Phoenix Statue

The Phoenix Assurance Company was founded in London in 1781. In 1974 its headquarters relocated to “Phoenix House” on Redcliffe Hill (now the Holland House hotel) and in the mid 1980s further expanded into a new building, then known as “Freshford House” diametrically across the traffic island from St Mary Redcliffe church. Outside of the building, at the junction of Redcliffe Street and Redcliffe Way, the company erected a sculpture, now partially hidden behind shrubbery. It is called “Phoenix and Four Elements” and was commissioned in 1985.

The four relief bronze panels depict Earth, Air, Fire and Water (the four basic elements of alchemy, or mediæval chemistry) and form the four sides of a stylized geometric mountain which represents the world and on which a bronze phoenix alights to be reborn in flames. “Earth” is the pregnant figure emerging from the clay of the relief, surrounded by orchids. “Air” is seen against the disc of the sun borne along by the wind which blows her hair between the fingers of her right hand. “Fire” is the figure emerging from the flames with stylised flames to her left and “Water” is represented by the swimming figure.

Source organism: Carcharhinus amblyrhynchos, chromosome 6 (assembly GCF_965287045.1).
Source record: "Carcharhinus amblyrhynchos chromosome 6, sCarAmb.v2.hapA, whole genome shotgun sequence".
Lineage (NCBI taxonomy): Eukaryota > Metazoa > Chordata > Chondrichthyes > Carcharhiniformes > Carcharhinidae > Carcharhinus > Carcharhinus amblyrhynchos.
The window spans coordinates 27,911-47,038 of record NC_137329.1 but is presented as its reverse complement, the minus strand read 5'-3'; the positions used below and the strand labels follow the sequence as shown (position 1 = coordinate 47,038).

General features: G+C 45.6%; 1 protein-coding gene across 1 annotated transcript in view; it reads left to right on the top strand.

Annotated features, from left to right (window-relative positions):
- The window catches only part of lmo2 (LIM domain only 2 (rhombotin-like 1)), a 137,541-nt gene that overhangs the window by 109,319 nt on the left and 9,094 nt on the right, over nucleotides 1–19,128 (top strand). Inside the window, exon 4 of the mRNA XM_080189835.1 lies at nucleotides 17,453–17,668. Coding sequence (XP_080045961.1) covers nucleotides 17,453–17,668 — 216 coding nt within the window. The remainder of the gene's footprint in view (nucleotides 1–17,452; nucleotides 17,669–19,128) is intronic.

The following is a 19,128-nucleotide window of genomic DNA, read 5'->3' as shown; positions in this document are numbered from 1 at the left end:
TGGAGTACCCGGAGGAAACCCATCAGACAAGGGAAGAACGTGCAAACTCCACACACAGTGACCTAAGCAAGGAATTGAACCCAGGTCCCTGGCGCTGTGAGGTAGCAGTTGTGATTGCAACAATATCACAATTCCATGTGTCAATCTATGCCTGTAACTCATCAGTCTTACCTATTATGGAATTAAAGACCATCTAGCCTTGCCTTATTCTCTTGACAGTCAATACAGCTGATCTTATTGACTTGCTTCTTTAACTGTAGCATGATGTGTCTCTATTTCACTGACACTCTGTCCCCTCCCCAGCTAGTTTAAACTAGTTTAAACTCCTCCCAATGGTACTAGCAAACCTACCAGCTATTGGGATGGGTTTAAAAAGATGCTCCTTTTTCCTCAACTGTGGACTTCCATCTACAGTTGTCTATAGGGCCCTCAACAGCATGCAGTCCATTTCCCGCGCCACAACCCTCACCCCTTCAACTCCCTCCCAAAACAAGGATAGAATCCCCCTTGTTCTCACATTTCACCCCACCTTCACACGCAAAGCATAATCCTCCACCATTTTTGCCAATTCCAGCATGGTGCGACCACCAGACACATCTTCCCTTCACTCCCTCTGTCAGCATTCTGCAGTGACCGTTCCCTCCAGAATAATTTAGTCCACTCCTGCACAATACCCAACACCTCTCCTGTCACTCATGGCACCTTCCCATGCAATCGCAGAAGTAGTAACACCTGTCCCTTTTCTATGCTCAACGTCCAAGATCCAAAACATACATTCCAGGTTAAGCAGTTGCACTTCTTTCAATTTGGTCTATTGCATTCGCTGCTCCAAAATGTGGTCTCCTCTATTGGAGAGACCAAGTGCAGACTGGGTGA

The “Phoenix” is a mythical bird said to live for some 500 years before immolating itself on a funeral pyre from which it rose again in renewed youth, regenerating itself from the ashes.

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